2020 Democratic Primaries: An Overview


The New York Times

Senator Bernie Sanders (left) and former Vice President Joe Biden are the remaining major candidates in the Democratic presidential race.

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This February marked the start of the Democratic primaries. The primary elections determine which candidate will become the presidential nominee for each party. The dates are staggered among the 50 states, set between February and June of 2020. Through a complex process that varies from state to state, the top candidate is decided. Once a nominee is chosen, he or she will run against the other parties’ top choice for the position of president-elect of the United States.

Initially, there were 29 candidates competing to become the Democratic presidential nominee. Today, only three remain: Joe Biden, Bernie Sanders, and Tulsi Gabbard. The primaries, which began as the most diverse in U.S. history, are now down to two white men, Biden and Sanders, and one woman of color, Gabbard (Samoan-American U.S. Representative from Hawaii). Those who have joined the campaign have all done so in attempts to defeat President Donald Trump, who will be seeking re-election in 2020. The candidates who have dropped out of the race include Elizabeth Warren – who has not yet endorsed any of the remaining candidates –  as well as Mike Bloomberg, Pete Buttigieg, Kamala Harris, Amy Klobuchar, Beto O’Rourke, and Andrew Yang, all of whom have endorsed former Vice President Biden. 

One of the most striking parts of the 2020 Democratic primary is Warren’s failure. Warren began her campaign in early 2019 and slowly built up momentum. With her progressive values and detailed policy proposals, she overtook Biden and Sanders as the front-runner in September and October. She likely saw her downfall because voters were concerned about her electability as a female progressive. She also lost support among the progressive base due to her lack of important endorsements from progressive leaders, such as Rep. Alexandria Ocasio-Cortez, as well as her underwhelming performances in the first four state primaries.

The Iowa Caucus, the first primary contest of the Democratic Primary, had surprising and chaotic results. The caucus was disappointing to many Democrats because it took a couple of days for the results to come out and voter turnout was lower than expected. Buttigieg surprised many by not only winning the Iowa caucus, but also by coming in second place in New Hampshire. Biden, however, fell short. He placed fourth in Iowa and fifth in New Hampshire, causing him to lose momentum in national polls. Biden’s loss of momentum and Sanders’ wins in Iowa and New Hampshire would allow Sanders to become the new front-runner of the race and go on to win the Nevada caucus with large margins.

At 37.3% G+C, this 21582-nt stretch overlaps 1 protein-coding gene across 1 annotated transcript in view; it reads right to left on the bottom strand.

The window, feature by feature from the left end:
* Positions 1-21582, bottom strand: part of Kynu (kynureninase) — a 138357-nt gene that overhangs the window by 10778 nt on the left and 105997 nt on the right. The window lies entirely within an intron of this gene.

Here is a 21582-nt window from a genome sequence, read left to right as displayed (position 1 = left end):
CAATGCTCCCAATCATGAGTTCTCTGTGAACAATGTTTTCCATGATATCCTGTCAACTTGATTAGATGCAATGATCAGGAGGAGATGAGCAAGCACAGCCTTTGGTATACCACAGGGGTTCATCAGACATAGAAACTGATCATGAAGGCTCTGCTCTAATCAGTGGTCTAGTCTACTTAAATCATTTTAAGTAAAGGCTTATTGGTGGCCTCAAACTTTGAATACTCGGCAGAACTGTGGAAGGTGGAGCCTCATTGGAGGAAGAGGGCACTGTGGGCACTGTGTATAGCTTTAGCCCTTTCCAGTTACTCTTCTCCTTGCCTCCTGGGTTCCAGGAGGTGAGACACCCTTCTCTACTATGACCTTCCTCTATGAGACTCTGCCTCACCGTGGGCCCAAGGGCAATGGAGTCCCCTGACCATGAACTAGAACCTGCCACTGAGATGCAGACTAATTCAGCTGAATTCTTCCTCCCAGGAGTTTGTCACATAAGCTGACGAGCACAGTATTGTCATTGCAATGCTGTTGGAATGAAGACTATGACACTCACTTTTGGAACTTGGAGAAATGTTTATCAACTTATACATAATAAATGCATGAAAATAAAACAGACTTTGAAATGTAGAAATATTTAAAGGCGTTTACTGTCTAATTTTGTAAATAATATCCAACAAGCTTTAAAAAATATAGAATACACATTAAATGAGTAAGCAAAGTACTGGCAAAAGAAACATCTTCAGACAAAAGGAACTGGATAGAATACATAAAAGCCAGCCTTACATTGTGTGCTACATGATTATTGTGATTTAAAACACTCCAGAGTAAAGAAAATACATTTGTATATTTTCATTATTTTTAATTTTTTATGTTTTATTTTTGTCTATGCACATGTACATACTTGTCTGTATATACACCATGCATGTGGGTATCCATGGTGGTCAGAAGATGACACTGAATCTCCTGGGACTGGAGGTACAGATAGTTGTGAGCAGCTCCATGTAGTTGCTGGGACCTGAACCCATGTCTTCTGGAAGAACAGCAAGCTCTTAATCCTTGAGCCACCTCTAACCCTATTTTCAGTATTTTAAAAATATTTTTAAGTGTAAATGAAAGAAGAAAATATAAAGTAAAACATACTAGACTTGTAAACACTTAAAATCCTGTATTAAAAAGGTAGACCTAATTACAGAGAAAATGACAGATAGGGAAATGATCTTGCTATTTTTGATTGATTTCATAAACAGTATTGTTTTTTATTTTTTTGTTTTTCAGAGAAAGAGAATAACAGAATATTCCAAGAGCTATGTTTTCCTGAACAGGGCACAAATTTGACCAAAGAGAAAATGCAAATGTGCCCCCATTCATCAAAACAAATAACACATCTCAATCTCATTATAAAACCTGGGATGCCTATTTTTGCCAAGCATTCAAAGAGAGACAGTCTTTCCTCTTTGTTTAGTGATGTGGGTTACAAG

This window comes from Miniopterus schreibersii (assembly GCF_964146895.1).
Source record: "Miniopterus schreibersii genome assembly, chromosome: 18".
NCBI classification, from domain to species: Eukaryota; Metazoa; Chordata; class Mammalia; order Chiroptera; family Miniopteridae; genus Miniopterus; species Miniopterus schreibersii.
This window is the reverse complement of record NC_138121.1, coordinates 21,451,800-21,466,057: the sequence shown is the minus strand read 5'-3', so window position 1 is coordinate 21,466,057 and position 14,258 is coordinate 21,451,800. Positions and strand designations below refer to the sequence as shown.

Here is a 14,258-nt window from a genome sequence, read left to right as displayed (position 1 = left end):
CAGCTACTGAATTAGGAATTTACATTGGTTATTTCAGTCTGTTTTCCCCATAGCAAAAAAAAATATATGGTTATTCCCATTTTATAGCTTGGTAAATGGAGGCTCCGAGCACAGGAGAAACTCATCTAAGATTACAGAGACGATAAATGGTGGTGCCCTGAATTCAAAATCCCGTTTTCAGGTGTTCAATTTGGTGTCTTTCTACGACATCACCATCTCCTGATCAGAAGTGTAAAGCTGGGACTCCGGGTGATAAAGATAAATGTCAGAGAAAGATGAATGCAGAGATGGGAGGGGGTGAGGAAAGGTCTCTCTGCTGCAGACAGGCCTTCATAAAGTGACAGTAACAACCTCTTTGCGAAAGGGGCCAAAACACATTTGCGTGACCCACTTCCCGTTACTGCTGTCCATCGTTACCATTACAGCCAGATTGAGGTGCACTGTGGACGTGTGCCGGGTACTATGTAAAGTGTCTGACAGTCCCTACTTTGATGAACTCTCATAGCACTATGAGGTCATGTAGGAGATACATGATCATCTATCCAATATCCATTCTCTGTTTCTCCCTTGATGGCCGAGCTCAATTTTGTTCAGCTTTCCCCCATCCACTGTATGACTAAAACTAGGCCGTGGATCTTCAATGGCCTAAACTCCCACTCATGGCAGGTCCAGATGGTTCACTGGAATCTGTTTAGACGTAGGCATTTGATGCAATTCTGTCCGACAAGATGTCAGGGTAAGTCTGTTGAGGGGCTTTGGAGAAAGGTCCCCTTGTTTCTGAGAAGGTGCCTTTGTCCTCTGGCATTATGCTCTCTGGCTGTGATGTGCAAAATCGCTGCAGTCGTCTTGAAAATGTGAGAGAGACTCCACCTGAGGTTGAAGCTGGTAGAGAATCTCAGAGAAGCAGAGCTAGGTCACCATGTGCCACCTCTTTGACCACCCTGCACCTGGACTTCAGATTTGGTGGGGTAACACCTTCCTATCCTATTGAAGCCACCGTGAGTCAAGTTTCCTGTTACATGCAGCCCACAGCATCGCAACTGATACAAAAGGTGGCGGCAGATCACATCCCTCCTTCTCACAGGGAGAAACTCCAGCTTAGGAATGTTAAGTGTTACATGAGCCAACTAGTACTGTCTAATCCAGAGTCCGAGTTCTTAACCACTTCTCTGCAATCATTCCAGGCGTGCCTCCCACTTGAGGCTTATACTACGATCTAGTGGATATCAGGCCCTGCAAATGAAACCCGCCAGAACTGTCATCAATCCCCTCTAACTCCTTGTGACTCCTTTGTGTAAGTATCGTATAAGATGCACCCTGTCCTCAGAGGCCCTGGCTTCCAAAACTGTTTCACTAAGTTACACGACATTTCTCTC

From this point, it seemed evident that Sanders was going to win the nomination. However, the results from South Carolina completely changed the game. Just before the South Carolina Primary, Biden received one of the most important endorsements in the race: an endorsement from Rep. Jim Clyburn, the House Majority Whip, who has immense popularity and influence among African-American voters in South Carolina. His endorsement greatly contributed to Biden’s definitive win.  Even more shocking than the revival of Biden’s campaign was both Buttigieg and Klobuchar dropping out of the race and endorsing Biden, greatly boosting his support and restoring his position as the front-runner.

Super Tuesday, which took place on March 3rd this year, is the day when the largest number of states hold primary elections for their top presidential nominee. Biden won the majority of states, bringing him a total of 823 delegates to Sanders with 663. Warren and Bloomberg both dropped out of the race following Super Tuesday, with Warren unexpectedly gaining only 33 delegates that day. Gabbard gained just two delegates on Super Tuesday, but she has not dropped out of the race. 

At this point, with Bloomberg and Warren dropping out due to disappointing Super Tuesday results, the remaining major candidates are Biden and Sanders. Biden and Sanders have very different approaches in policy and style. Sanders, a self-described democratic socialist, believes in structural reform to create “an economy that works for all, not just the very wealthy.” He appeals to young voters, who feel anxious about the state of the economy, rising healthcare costs, and climate change. Biden, on the other hand, believes the first priority is defeating Trump and building on the successes of the Obama Administration. He appeals to older and moderate voters whose first priority is to beat Trump.

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